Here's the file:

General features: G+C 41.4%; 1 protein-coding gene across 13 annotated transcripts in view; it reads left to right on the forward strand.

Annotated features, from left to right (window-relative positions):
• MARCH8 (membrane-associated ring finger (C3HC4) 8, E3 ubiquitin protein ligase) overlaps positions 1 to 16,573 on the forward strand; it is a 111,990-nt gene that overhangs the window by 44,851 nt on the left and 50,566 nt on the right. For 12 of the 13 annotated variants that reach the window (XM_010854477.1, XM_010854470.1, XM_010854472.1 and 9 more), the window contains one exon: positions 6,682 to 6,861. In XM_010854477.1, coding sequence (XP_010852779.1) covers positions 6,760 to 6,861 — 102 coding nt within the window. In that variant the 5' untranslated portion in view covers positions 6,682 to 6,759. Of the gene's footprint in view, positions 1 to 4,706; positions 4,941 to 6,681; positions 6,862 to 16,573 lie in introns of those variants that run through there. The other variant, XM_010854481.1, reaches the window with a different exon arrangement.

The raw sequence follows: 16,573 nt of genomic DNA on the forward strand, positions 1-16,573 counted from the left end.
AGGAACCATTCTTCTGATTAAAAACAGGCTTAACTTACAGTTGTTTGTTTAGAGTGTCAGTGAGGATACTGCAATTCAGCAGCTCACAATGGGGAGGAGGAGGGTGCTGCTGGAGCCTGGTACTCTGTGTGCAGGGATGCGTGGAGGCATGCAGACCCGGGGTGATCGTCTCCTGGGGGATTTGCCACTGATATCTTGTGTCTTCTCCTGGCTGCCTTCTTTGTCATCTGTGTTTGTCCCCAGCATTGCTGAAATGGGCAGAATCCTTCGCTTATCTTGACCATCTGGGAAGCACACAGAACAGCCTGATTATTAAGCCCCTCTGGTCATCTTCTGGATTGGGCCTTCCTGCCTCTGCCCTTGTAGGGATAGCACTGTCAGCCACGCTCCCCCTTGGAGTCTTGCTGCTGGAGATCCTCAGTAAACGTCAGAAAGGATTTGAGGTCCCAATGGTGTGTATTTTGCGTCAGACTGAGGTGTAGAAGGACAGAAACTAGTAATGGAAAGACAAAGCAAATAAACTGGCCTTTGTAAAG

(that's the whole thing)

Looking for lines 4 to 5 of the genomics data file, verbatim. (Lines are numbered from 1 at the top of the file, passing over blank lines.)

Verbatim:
The raw sequence follows: 16,573 nt of genomic DNA on the forward strand, positions 1-16,573 counted from the left end.
AGGAACCATTCTTCTGATTAAAAACAGGCTTAACTTACAGTTGTTTGTTTAGAGTGTCAGTGAGGATACTGCAATTCAGCAGCTCACAATGGGGAGGAGGAGGGTGCTGCTGGAGCCTGGTACTCTGTGTGCAGGGATGCGTGGAGGCATGCAGACCCGGGGTGATCGTCTCCTGGGGGATTTGCCACTGATATCTTGTGTCTTCTCCTGGCTGCCTTCTTTGTCATCTGTGTTTGTCCCCAGCATTGCTGAAATGGGCAGAATCCTTCGCTTATCTTGACCATCTGGGAAGCACACAGAACAGCCTGATTATTAAGCCCCTCTGGTCATCTTCTGGATTGGGCCTTCCTGCCTCTGCCCTTGTAGGGATAGCACTGTCAGCCACGCTCCCCCTTGGAGTCTTGCTGCTGGAGATCCTCAGTAAACGTCAGAAAGGATTTGAGGTCCCAATGGTGTGTATTTTGCGTCAGACTGAGGTGTAGAAGGACAGAAACTAGTAATGGAAAGACAAAGCAAATAAACTGGCCTTTGTAAAG